Hawaii could not be more different than Iceland, from the weather to the food and its people. Yet both places have such rich culture and they both operate on ‘island time’. Although Hawaii is a more common travel destination than Iceland, there are parts of Hawaii that still remain relatively untarnished by tourism with its natural beauty in tact. I guess what I’m trying to say is, Hawaii isn’t just some aloha-la-la-land but an extremely special place.
We were planning on doing a ‘staycation’ this year for summer hols, but I somehow managed to convince the hubs to go on an aloha adventure! So come September, we’ll be sipping Mai Tais and swimming with turtles! Can you tell that I’m super excited?! We’re hoping to avoid the summer crowds by booking a mid-September visit, which is considered low season, so we’ll see how that works out.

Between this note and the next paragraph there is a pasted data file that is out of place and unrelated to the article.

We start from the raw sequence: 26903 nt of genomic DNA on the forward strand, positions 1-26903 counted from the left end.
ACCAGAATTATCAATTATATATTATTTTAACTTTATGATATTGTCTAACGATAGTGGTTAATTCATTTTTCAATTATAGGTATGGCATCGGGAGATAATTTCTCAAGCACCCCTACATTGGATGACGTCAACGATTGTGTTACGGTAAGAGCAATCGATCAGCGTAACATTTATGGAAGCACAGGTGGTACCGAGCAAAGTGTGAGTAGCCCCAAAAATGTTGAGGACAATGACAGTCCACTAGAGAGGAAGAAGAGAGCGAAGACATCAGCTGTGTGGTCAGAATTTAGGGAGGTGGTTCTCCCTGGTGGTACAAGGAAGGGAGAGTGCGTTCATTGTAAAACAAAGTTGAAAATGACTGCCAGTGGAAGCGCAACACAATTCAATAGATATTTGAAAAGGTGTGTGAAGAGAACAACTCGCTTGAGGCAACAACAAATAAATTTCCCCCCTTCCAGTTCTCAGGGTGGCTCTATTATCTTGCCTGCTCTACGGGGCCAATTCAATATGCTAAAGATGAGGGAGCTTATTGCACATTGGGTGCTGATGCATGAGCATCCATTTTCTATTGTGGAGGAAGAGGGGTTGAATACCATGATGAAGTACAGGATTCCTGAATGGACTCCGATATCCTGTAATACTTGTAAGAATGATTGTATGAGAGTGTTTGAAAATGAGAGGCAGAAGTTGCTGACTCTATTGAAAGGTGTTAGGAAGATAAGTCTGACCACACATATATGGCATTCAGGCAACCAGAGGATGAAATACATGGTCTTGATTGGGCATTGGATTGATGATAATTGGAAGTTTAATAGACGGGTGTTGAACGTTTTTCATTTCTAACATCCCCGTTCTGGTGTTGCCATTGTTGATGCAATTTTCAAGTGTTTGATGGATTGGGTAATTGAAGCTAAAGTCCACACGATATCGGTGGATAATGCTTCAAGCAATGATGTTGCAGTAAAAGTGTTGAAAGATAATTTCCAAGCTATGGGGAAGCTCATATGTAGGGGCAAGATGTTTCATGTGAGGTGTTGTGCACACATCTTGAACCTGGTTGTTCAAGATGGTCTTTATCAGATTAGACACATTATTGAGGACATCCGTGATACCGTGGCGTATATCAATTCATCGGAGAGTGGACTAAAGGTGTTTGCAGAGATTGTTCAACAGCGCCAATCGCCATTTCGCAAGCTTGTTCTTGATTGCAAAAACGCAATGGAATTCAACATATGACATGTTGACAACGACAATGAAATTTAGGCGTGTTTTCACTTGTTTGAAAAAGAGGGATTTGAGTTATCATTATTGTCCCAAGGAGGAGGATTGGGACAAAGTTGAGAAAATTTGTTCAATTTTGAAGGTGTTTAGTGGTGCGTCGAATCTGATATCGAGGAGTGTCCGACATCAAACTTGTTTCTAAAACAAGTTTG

It’s been nine years since I’ve been to Hawaii and even longer to Maui specifically so I’m sure a lot has changed. We were trying to decide between Kauai and Maui. And being that it’s the hubs’ first aloha adventure we chose Maui as it has the best of both worlds–beautiful hikes and places to swim, not overly populated like Oahu, yet still have the option of mixing with locals and other adventurers. That said, I reckon Maui will definitely feel more ‘packed’ than New Zealand’s South Island even though the population of South Island is over one million.
As always, if you have any tips on what to do and where to eat on Maui, do let us know!